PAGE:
When tax discussions arise, one of the most frequent topics involves fairness and equitable taxes. Horizontal equity is a principle that economists use to assess the fairness and equitability of taxes. The principle holds that similarly situated taxpayers pay the same amount in taxes. The interpretation of "similarly situated" is where much of the controversy arises.
In its basic interpretation, horizontal equity generally meets with little resistance. Horizontal equity appears to agree with the concept of equal worth and helps protect taxpayers against subjectively applied discriminatory tax practices. People in the United States use this principle to determine if the tax laws distribute the tax burden fairly -- typically across those in the same income bracket.
Because "similarly situated" is a broad term, some economists interpret horizontal equity to mean that taxpayers who have the same incomes should pay the same level of taxes. However, those with equal incomes may generate these incomes from different sources. One person may have earned income solely from employment while another may have earned income from employment but also have income from the sale of property or investments. In the United States the Internal Revenue Service taxes employment income as ordinary income and investment income as capital gains, the latter of which has a lower tax rate.
Agreeing on how to implement a horizontal equity-based tax system encounters additional problems. Equity or fairness relates to needs. However, those with the exact same income may not have the same needs and, therefore, may have different capacities to pay their taxes. One family may have five family members using its income; another may only have two. One family may have children with special needs or an ailing spouse and resulting high medical bills; another may have a family in perfect health.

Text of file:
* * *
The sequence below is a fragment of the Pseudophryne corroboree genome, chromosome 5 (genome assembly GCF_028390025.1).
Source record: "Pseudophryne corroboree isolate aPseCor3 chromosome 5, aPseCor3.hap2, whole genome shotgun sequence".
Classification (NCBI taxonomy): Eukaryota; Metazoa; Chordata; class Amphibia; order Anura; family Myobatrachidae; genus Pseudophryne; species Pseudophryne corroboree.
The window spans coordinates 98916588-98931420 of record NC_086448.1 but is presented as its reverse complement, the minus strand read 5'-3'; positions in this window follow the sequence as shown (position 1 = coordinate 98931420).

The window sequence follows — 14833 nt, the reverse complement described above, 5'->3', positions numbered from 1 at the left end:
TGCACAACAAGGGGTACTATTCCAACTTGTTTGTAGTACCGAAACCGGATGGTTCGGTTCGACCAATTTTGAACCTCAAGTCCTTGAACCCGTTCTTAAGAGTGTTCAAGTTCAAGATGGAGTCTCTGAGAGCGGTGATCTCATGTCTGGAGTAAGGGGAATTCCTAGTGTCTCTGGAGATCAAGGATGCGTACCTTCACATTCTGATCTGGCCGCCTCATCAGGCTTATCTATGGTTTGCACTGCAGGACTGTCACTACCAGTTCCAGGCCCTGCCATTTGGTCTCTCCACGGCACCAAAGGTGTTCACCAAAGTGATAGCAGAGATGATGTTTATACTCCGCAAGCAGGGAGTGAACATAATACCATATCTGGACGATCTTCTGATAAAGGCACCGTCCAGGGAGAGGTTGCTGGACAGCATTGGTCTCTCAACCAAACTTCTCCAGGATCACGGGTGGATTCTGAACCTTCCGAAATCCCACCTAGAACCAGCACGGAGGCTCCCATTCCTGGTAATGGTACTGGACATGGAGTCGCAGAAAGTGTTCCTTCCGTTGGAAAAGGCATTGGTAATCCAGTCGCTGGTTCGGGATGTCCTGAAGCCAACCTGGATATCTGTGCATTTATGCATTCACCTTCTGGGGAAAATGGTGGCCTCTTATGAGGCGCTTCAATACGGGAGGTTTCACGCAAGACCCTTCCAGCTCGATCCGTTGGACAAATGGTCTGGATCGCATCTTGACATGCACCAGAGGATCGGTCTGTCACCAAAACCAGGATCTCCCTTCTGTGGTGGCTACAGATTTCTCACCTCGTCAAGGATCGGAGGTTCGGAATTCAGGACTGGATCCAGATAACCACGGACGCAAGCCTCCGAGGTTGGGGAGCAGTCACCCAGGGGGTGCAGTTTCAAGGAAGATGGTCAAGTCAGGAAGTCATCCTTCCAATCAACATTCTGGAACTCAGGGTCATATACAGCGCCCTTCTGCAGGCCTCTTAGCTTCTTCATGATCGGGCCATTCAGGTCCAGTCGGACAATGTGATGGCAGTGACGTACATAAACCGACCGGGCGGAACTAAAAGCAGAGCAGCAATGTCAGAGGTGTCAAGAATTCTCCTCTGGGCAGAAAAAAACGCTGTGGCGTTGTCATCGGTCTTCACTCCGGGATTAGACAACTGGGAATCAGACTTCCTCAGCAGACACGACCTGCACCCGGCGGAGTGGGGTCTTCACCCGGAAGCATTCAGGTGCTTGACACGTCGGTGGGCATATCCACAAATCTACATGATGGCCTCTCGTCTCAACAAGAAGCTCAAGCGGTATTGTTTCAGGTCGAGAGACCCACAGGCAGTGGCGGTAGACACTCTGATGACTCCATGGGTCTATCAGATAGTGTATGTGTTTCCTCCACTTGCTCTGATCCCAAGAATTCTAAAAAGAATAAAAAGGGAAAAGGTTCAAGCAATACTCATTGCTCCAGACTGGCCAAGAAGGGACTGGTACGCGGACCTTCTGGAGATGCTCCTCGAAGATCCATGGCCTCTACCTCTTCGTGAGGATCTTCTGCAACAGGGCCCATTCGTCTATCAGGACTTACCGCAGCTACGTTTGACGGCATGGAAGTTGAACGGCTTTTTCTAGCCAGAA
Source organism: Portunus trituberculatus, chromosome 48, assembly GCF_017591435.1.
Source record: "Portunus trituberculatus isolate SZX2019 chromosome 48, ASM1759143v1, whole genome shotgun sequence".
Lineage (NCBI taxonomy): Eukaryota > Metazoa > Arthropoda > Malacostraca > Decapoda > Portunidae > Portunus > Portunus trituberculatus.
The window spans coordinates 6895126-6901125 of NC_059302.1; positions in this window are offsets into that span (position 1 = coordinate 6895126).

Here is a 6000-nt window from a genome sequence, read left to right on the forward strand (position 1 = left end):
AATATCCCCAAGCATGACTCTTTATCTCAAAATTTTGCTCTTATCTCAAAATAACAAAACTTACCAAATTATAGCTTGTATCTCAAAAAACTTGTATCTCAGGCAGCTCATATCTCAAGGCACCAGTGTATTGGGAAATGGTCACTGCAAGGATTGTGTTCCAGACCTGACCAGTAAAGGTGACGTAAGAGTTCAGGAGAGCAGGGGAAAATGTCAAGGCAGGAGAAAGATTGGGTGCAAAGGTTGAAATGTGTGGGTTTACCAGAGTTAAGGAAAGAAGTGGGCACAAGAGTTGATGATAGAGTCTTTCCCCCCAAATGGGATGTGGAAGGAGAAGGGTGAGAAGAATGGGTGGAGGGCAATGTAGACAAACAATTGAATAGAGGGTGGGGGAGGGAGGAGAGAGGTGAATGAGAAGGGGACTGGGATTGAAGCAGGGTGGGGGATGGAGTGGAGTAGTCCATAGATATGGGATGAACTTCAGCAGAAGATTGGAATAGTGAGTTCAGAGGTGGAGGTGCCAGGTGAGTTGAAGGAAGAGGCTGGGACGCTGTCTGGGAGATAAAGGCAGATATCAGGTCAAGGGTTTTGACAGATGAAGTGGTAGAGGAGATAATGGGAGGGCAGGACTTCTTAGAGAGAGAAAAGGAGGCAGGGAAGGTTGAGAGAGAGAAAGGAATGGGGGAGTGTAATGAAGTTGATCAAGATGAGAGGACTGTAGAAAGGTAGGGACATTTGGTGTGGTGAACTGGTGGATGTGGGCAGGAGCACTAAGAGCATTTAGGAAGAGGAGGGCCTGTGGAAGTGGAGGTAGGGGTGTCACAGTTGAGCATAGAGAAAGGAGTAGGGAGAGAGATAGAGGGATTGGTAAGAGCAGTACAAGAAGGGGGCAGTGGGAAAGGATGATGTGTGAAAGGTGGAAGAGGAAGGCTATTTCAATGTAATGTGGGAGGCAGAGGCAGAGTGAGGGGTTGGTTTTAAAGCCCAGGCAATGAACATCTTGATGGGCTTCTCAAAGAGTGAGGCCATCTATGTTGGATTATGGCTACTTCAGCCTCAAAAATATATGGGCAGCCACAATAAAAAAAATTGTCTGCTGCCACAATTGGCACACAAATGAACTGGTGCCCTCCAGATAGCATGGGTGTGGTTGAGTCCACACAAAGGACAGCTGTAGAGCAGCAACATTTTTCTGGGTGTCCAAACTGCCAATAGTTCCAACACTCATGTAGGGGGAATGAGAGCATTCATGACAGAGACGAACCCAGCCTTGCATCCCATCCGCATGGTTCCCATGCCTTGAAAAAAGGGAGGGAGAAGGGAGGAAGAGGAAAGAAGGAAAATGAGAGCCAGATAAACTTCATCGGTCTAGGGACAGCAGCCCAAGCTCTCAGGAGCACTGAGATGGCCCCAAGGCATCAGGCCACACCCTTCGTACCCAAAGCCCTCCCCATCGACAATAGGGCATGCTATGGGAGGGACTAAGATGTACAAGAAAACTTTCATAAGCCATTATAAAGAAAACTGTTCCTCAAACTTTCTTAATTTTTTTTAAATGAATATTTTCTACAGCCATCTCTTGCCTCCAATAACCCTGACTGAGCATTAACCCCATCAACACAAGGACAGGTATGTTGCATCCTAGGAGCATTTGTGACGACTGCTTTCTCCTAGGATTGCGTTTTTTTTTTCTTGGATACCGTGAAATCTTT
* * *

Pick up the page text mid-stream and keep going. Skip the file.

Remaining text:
The definition of family presents another problem in determining what similarly situated means. One group that lives together may not meet the traditional profile of a "family" and so the IRS calculates members' income separately instead of together. For example, the IRS and many states tax a married couple differently than they tax an unwed couple who live together. A multi-generational household with grandparents, parents and children is generally taxed differently than one with the same number that solely consists of parents and children.
In general the U.S. tax codes attempt to use horizontal equity as a barometer for fairness. Exemptions for self and dependents, deductions for mortgage interest and real estate taxes, specific tax credits for child care or certain income are all ways that the IRS utilizes the principle of horizontal equity. However, these provisions increase the complexity of federal and state taxes and sometimes cause others to question their fairness.
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